Canada’s N2 Ingredients is rolling out a new gluten-free blend for use in a broad range of applications, claimed to advance the sensory properties of products for the booming market for foods for celiacs and other gluten avoiders.
N2 began trading in 2004 as an organic ingredients distributor, but subsequently build its own dry blending operation. In addition to carrying out blending for customers, it decided to develop its own decided to develop its own gluten-free blend as an alternative to wheat and other gluten-containing flours and blends.
The result, Alterna, is a blend of a number of different gluten-free components, Bob Crane, president of N2 told FoodNavigator-USA.com – including rice, tapioca, corn, and gum systems to mimic the structure and volume normally provided by gluten. All the raw materials come from gluten-free, dairy-free and nut-free facilities.
Crane described it as “an all-purpose gluten-free flour, with general application”. It has been tested in some 20 applications, including pie crusts, sweet goods, pancakes, breads and cakes.
“We found in the gluten free market that many products were, well, lousy,” said Crane. The young industry has made advances in texture and flavour in the last few years, but he added “we wanted to produce something as close to real gluten flour as possible”.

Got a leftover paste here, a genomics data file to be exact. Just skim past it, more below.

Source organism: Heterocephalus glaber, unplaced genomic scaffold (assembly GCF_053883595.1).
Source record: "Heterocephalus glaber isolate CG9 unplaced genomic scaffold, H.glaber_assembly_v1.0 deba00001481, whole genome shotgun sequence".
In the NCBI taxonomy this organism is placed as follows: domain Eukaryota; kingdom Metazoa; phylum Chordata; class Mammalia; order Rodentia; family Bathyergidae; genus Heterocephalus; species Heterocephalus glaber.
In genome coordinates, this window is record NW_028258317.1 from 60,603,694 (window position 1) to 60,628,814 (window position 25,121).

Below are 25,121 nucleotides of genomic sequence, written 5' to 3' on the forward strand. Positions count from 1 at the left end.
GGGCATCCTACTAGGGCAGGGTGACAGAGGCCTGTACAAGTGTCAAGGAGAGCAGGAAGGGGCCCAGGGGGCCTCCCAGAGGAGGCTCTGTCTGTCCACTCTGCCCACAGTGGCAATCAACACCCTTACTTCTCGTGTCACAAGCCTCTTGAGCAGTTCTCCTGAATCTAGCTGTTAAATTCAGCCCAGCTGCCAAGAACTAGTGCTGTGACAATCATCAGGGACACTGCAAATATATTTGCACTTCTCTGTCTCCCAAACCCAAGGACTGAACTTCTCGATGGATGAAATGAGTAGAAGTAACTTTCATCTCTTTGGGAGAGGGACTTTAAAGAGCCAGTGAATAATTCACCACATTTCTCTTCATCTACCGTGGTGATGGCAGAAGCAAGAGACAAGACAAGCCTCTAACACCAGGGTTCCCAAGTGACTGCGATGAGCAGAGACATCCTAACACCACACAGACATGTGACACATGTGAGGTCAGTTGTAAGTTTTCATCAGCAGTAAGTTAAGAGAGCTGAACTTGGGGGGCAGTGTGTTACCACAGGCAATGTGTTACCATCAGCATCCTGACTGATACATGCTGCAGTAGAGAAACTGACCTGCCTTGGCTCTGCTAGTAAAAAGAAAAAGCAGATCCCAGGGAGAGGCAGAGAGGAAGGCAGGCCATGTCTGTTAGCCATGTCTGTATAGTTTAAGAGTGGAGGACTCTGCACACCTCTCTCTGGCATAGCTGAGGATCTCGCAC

The company has received enquiries from the US and Canada, and from overseas.
Market research organization Packaged Facts clearly sees the trend toward gluten-free formulations as more than a fad, estimating that sales of gluten-free products will reach $2.6bn by 2012.
In a recent report, it said that the gluten-free market has grown at an average annual rate of 28 percent since 2004, when it was valued at $580m, to reach $1.56bn last year.
The development of Alterna was made possible thanks to part funding of $25,000 from the Food and Beverage Industry Innovation Fund, which is administered by the Agricultural Adaptation Council, in alliance with Agriculture and Agri-Food Canada’s Agricultural Adaptation Program, the Ontario Ministry of Agriculture, Food and Rural Affairs, and the Alliance of Ontario Food Processors.
Academic research was conducted with George Brown College, Centre for Hospitality and Culinary Arts.